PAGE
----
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Science. 2014 Jan 31;343(6170):1239882. doi: 10.1126/science.1239882.

Development-inspired reprogramming of the mammalian central nervous system.

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Department of Stem Cell and Regenerative Biology, Sherman Fairchild Building, 7 Divinity Avenue, Harvard University, Cambridge, MA 02138, USA.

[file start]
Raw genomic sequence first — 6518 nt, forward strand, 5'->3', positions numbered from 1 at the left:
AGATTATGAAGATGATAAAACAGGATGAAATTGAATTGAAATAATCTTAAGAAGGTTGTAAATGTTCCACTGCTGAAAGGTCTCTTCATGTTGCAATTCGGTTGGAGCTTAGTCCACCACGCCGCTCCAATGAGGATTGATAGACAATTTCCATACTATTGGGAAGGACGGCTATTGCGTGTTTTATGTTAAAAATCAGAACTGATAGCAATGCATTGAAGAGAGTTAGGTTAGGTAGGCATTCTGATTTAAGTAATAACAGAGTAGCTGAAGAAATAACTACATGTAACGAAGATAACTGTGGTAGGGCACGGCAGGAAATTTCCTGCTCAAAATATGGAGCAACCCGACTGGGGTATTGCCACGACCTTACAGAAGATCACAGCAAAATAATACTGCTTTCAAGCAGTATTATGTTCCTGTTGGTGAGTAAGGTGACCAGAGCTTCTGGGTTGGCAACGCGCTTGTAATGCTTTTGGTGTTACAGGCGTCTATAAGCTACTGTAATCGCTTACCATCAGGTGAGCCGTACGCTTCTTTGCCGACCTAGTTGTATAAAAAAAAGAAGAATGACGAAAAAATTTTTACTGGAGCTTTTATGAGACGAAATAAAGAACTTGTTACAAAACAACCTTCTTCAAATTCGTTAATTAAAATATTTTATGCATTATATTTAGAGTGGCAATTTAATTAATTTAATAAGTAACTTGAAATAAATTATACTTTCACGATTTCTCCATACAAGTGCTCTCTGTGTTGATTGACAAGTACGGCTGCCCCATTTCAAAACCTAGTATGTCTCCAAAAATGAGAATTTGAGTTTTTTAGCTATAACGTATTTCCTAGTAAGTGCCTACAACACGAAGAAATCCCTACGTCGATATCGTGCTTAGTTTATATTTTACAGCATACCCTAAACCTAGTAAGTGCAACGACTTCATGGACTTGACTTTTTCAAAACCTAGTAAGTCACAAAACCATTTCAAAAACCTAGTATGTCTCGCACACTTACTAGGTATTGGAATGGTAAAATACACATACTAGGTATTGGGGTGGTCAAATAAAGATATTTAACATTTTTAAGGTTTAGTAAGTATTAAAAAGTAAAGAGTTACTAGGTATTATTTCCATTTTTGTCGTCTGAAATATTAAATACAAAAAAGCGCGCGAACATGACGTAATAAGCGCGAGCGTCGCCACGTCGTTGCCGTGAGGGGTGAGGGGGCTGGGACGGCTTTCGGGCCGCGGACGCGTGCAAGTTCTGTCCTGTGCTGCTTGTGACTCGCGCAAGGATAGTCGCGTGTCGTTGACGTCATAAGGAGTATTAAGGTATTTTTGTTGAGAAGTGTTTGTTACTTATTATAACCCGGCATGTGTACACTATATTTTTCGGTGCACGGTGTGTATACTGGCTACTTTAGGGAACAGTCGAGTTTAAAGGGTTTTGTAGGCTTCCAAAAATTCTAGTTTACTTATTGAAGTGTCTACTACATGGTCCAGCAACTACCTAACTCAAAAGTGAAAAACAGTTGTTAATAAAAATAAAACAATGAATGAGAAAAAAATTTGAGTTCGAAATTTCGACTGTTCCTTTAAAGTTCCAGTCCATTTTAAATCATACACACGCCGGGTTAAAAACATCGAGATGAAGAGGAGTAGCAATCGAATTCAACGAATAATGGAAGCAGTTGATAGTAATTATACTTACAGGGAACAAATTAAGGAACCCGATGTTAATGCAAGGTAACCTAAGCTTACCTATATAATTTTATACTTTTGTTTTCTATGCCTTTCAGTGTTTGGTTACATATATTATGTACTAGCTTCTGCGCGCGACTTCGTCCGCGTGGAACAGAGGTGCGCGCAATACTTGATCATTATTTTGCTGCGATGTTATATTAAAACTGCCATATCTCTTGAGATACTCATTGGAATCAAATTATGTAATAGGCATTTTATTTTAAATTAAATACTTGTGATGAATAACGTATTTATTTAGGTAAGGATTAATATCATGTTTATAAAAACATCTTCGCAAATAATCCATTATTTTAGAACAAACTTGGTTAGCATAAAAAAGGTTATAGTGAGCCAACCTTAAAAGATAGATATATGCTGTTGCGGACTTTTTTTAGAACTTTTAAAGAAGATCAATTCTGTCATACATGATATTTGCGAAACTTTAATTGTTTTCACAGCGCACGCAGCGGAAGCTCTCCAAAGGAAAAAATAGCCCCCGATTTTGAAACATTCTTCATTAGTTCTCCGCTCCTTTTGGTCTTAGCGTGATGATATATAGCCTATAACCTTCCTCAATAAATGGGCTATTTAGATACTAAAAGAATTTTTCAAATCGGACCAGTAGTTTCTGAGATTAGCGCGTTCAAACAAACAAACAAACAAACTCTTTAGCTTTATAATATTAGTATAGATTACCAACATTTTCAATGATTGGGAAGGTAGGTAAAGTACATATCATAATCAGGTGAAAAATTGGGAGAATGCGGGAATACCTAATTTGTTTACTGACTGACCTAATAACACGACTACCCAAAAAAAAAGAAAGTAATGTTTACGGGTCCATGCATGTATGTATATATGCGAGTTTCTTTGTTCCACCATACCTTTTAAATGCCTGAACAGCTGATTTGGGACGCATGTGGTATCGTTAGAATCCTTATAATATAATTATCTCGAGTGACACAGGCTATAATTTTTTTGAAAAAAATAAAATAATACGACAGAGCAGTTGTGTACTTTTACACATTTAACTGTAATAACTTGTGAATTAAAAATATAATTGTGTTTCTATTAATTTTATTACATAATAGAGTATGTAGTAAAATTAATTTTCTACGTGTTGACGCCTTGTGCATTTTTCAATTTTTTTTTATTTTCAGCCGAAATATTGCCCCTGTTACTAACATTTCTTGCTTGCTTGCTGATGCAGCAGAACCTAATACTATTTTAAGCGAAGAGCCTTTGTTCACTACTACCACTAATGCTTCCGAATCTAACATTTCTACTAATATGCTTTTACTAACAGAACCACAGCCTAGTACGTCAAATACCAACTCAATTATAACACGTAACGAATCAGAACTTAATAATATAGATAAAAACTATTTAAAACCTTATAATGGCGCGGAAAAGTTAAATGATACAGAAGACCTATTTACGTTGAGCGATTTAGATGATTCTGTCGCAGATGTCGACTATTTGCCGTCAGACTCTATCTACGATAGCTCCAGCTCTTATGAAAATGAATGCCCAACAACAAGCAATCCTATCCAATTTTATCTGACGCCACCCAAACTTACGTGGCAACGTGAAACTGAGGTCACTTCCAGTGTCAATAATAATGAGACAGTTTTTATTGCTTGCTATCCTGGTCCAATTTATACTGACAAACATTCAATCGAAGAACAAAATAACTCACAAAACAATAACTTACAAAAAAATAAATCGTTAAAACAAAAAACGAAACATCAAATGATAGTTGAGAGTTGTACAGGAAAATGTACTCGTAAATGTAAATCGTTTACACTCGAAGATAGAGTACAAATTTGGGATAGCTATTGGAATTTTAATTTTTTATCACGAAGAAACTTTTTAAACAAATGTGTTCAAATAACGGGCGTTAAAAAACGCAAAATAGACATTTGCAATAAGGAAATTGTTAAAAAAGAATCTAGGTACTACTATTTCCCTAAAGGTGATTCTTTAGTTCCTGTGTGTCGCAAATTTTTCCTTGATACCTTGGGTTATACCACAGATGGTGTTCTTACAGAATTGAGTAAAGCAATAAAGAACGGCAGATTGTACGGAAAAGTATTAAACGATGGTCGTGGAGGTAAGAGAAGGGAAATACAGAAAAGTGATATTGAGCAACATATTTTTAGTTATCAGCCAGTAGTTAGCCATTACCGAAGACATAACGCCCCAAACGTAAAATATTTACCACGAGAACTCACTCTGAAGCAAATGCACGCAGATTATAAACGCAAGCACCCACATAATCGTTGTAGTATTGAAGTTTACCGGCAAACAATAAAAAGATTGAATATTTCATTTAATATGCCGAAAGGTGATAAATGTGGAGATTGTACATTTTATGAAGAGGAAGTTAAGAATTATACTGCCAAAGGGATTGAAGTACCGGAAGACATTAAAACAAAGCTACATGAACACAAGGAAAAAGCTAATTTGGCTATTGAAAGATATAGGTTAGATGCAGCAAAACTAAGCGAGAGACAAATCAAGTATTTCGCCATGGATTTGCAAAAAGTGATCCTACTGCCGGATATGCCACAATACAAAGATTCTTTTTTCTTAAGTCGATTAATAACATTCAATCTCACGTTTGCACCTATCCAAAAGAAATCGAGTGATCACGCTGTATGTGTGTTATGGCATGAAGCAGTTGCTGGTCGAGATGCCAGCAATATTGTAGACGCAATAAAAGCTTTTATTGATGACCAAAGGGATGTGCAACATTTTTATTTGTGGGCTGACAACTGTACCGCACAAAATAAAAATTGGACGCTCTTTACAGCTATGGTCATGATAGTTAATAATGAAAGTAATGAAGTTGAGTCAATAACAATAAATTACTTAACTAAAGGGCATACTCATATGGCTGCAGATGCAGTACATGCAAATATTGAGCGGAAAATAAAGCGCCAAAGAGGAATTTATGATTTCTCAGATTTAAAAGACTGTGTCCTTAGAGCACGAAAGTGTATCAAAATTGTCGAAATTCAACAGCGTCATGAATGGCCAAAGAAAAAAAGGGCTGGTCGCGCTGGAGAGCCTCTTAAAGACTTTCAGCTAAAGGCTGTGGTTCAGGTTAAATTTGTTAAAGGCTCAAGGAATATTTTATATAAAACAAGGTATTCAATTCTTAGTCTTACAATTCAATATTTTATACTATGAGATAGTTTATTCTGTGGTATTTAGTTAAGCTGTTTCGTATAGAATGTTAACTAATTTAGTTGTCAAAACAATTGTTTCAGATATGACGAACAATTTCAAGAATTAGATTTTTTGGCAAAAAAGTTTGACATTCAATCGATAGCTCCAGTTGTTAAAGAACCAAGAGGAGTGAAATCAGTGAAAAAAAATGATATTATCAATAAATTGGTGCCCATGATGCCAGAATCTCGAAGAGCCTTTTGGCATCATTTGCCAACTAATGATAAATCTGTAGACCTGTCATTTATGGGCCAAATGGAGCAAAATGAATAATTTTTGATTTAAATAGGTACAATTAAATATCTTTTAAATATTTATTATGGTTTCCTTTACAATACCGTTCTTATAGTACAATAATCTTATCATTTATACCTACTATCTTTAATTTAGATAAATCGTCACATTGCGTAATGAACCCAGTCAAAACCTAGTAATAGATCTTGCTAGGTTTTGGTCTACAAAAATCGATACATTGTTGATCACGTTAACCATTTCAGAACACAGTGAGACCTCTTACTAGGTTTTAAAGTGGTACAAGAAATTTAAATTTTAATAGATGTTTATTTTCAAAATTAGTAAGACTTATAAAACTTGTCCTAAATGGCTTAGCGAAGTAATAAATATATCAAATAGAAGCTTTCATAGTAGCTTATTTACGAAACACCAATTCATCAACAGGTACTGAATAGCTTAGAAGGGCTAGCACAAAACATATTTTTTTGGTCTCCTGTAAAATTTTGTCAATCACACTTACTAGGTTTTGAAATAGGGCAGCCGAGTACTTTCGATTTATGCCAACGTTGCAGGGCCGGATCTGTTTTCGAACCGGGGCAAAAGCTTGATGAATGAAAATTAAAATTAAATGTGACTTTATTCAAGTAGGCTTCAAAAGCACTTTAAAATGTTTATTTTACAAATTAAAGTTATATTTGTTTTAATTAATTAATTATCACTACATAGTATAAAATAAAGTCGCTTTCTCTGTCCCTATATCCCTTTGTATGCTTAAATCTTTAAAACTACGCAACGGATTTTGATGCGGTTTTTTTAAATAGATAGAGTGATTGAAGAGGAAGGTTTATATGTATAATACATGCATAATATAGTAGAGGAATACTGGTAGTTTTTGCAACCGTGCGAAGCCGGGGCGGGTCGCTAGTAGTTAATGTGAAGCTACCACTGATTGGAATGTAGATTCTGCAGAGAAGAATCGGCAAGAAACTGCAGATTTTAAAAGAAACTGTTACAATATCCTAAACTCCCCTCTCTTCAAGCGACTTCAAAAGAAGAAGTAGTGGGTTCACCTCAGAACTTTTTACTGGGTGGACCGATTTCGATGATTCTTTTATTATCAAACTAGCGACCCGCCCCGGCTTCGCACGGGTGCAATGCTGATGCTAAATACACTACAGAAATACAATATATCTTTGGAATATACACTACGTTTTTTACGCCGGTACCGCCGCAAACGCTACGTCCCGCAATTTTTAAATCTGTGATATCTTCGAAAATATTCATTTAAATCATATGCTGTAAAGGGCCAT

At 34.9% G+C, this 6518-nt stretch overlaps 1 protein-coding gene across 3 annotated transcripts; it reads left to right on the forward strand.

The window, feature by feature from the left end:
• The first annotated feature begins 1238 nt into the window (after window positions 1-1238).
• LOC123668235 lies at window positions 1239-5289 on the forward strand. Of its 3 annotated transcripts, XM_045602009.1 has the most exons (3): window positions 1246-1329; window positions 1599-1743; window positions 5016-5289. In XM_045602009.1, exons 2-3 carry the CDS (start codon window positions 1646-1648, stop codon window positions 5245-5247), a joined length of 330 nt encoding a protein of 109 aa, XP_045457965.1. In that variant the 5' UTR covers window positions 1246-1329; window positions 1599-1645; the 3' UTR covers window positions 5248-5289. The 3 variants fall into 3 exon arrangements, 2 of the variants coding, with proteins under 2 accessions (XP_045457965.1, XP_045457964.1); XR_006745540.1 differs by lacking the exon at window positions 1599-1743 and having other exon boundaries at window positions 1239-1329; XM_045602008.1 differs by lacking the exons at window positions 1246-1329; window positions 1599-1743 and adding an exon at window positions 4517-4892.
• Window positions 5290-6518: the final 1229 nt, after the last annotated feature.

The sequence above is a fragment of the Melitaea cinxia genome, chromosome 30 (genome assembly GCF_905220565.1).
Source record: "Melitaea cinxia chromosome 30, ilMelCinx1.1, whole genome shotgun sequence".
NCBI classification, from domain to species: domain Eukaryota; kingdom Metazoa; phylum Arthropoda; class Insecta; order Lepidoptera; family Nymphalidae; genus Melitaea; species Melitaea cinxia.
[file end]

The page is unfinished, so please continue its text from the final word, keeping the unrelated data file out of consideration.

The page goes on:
In 2012, John Gurdon and Shinya Yamanaka shared the Nobel Prize for the demonstration that the identity of differentiated cells is not irreversibly determined but can be changed back to a pluripotent state under appropriate instructive signals. The principle that differentiated cells can revert to an embryonic state and even be converted directly from one cell type into another not only turns fundamental principles of development on their heads but also has profound implications for regenerative medicine. Replacement of diseased tissue with newly reprogrammed cells and modeling of human disease are concrete opportunities. Here, we focus on the central nervous system to consider whether and how reprogramming of cell identity may affect regeneration and modeling of a system historically considered immutable and hardwired.

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